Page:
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These were people who had heard about Sanders’ attempt at the trail through the internet and called out to him as he passed. They used his trail name, Grey Beard, a reference to his long white beard. As a result of the beard, he tended to stand out among the other, mostly younger, hikers.

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Sanders recalled the trail angels for The Washington Post. He said, “The best comment from one of them was, ‘I want to be like you when I’m your age.’ That kept me going. As older people, we have a great deal more challenges.”

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One of the more obvious challenges is that when they get injured, octogenarians take longer to recover. When Sanders took a tumble in New Hampshire, on Kinsman Mountain, it didn’t properly heal for two months. This was just one of about 100 falls he claims to have suffered on the trail.

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Sanders did take some smart precautions, recognizing the scale of the test ahead. In this case, he had a tracker, and people back home would be able to see where he was. This was smart because it took him seven months to make the 4,625,256 steps he estimated he’d taken during the trek.

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He claimed to have been driven by someone arguing that an older person would never be able to complete the trail. He explained, “Someone said to me, ‘You can’t do it. The only way an old person’s going to be able to hike the Appalachian Trail is if they’ve hiked it before.’ That challenged me.”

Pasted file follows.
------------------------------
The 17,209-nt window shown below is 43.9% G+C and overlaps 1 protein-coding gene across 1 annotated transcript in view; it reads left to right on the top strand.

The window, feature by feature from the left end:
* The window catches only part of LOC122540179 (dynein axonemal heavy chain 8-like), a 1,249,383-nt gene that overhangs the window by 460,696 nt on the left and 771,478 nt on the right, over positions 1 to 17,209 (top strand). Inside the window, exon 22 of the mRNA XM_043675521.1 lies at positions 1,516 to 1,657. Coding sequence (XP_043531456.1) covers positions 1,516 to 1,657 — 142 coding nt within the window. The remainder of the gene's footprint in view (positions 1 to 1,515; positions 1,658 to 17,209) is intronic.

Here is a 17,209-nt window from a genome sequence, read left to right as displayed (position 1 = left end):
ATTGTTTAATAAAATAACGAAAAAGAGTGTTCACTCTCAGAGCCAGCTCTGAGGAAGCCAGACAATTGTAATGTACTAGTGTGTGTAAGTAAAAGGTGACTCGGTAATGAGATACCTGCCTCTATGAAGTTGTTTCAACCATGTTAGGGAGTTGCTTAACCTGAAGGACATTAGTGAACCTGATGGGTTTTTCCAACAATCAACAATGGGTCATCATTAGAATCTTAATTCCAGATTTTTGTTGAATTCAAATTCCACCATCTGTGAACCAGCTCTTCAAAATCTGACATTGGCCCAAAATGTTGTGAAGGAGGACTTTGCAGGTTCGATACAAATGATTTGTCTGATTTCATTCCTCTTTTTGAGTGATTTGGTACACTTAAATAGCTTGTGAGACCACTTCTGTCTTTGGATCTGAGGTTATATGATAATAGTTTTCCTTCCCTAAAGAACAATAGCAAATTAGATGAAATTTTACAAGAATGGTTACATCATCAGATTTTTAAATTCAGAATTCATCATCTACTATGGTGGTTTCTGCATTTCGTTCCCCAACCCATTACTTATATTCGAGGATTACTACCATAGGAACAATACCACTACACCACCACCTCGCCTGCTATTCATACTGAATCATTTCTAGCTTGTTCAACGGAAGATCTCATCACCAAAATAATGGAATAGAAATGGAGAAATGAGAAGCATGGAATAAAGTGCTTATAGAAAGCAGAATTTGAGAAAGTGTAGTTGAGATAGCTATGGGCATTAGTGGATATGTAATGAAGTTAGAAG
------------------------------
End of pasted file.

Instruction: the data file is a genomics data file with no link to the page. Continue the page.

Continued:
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Sanders might have made the arduous journey by himself, but he didn’t finish the trail alone. For the final mile, Grey Beard walked alongside some friends and family, who joined him in support. Additionally, some fellow hikers he’d met on the way accompanied him.

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The weight of his achievement wasn’t lost on him. “I feel euphoric!” he said, knowing that he’d broken an incredible record. “I keep thinking, is someone going to come out of the woodwork and say, ‘Uh-uh, I hiked it last year … and I was 83’ — but no one has stepped up and said that.”

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This last fact is kind of ironic, because Sanders is actually older than the Appalachian Trail itself. After all, the trail officially only came into being in 1937. It had not existed before that as connected trail, having been dreamed up in 1921.

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Although this was the first time that Sanders had attempted such a long hike, it isn’t the only impressive thing he has done in his lifetime. Among other feats, he has paddled down the entire stretch of the Mississippi River. Additionally, he won a spearfishing award in 1965.

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His sister seemed unsurprised that Sanders would set himself such an awesome challenge. “He always did acrobatics,” she said, following his euphoric completion of the trail. “He was always in the limelight, because he was unusual, and he did unusual things.”